Montreal exhibit celebrating life and work of Leonard Cohen to open in November
The National, Jarvis Cocker, Moby, Jenny Holzer among artists contributing to contemporary art museum exhibit
Montreal's contemporary art museum will be hosting an exhibit later this year devoted to the life and work of Leonard Cohen, one that was conceived with the late singer-songwriter's blessing.
"We wanted to make sure that Leonard would not be against an exhibition like this, because we know he has a certain humility and we didn't want to overstep our welcome," museum director and chief curator John Zeppetelli said Thursday.
Zeppetelli said organizers heard back from Cohen's longtime manager, Robert Kory, who mentioned the artist was delighted with the strategy behind "Leonard Cohen: A Crack in Everything."
What is planned is a five-month exhibition inspired by Cohen's music, poetry and artwork that will include installations combining visual art, music, writing and virtual reality by artists from 10 countries.
It is slated to open to the public Nov. 9 and run until early April 2018.
Cohen died last Nov. 7 but his death was only announced a few days later.
The National, Moby, Jarvis Cocker to contribute
Among the dozens lending their talents to the exhibit are renowned U.S. visual artist Jenny Holzer, South African artist Candice Breitz and Montreal filmmaker Kara Blake.
Musicians including The National, Moby, Jarvis Cocker, Ariane Moffatt with the Montreal Symphony Orchestra and Jean Leloup will record covers of Cohen classics strictly for the exhibit.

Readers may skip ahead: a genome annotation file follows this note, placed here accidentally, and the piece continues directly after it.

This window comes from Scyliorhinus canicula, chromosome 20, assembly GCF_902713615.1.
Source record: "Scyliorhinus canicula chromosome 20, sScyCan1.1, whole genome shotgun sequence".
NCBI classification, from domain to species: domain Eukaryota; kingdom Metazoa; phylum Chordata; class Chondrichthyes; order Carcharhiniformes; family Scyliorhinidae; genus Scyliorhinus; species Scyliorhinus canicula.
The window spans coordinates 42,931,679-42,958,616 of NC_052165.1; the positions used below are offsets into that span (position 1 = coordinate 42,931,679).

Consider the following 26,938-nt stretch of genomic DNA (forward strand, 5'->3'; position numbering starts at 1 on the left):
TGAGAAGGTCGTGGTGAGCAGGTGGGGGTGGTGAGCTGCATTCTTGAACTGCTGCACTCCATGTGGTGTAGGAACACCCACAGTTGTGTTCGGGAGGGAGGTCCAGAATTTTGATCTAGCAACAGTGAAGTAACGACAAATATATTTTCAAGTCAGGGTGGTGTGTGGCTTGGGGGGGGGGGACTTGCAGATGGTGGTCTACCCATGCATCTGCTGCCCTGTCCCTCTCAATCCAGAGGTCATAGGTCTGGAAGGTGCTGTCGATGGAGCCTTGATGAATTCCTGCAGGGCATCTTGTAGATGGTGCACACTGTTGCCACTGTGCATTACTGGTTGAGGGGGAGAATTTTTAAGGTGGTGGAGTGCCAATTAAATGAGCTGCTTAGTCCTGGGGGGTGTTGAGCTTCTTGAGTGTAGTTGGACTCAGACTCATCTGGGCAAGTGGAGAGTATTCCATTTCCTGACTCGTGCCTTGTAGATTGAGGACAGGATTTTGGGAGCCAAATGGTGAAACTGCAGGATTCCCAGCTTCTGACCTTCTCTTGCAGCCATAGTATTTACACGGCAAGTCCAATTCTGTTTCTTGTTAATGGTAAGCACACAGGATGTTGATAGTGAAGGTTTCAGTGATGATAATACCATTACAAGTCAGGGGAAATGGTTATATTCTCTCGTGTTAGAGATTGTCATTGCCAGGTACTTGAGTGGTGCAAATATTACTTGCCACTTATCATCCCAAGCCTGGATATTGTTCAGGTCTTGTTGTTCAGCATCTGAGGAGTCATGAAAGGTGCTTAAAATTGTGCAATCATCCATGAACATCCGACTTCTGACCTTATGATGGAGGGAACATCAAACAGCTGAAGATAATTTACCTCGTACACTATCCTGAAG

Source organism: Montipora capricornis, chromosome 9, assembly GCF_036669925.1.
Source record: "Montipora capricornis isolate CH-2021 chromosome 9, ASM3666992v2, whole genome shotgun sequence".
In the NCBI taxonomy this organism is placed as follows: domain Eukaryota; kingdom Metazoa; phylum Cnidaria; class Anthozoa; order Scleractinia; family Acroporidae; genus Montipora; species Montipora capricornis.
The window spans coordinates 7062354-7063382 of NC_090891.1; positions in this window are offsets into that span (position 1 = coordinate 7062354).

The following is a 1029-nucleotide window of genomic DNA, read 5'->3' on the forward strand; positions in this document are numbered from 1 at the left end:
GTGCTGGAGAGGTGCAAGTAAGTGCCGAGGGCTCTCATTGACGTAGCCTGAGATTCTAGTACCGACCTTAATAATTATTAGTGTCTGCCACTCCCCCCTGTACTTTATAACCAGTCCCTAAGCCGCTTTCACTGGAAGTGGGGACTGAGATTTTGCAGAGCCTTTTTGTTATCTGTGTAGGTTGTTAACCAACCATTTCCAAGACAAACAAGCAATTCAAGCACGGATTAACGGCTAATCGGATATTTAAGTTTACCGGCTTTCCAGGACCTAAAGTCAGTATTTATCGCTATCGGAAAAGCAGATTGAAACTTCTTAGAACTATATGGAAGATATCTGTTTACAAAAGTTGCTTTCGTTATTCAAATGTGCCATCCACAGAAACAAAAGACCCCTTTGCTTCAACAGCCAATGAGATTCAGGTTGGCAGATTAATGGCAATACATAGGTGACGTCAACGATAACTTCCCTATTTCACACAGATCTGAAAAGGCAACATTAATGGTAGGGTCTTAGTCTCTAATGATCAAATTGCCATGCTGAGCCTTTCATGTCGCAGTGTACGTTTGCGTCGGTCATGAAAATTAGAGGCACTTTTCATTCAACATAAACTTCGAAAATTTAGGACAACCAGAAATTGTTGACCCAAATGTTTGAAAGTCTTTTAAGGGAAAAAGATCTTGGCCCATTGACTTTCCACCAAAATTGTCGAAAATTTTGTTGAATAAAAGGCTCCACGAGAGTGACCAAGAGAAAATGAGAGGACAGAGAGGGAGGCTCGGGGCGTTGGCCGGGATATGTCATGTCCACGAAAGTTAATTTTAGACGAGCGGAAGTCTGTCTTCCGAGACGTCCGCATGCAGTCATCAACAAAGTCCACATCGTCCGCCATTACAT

Zeppetelli said he and guest curator Victor Shiffman, along with the various artists, have spent more than two years organizing the event.
And while Cohen was happy with the project, he always declined as one artist after another sought to speak to him about their ideas.
"He did say that he would not participate personally in the production of the works and the elaboration of ideas," Zeppetelli said.
"It was like: 'You've got these amazing, world-class artists, why would they want me? I'm making everything available to you, all my music is out there, my literature is out there for you to use, you can do anything you want. I just don't want to be bothered'."
Exhibit changed in 'mood' and 'colour' with Cohen's death
Organizers didn't know how ill Cohen was and his death was a shock, with Zeppetelli assuring the artists the project would move forward.
"What changed was the mood and now the works have a different kind of colour, a different kind of resonance," he said. "The artists were even more committed afterwards."
The event is part of Montreal's 375th-anniversary celebration program, which provided funding key to setting up the exhibit.
Zeppetelli said Cohen's name came up while brainstorming an anniversary project and he described him as "profoundly local but instantly planetary."
"I cannot think of another figure from Montreal who has this kind of (resonance) throughout the world," Zepetelli said. "Who has the resonance that Leonard Cohen has?
"So there's this beautiful tension between local celebration and an icon that can easily cross borders."
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CBC-Radio Canada, presenter of the exhibit, and the National Film Board of Canada both provided artists access to their Cohen archives. The public broadcaster is also doing its own Cohen-related projects.
Concerts, an academic conference and other events will also be held in parallel with the exhibit itself, Zeppetelli said.
Cohen is also the subject of two duelling murals in the city.
A nine-storey work by artist Kevin Ledo just off Saint-Laurent Boulevard in Cohen's old Plateau Mont Royal area is currently being erected as part of Montreal's Mural Festival, which runs until the end of the week.
And a 20-storey mural that will go up on the side of a downtown building later this year is expected to be among the largest in the city.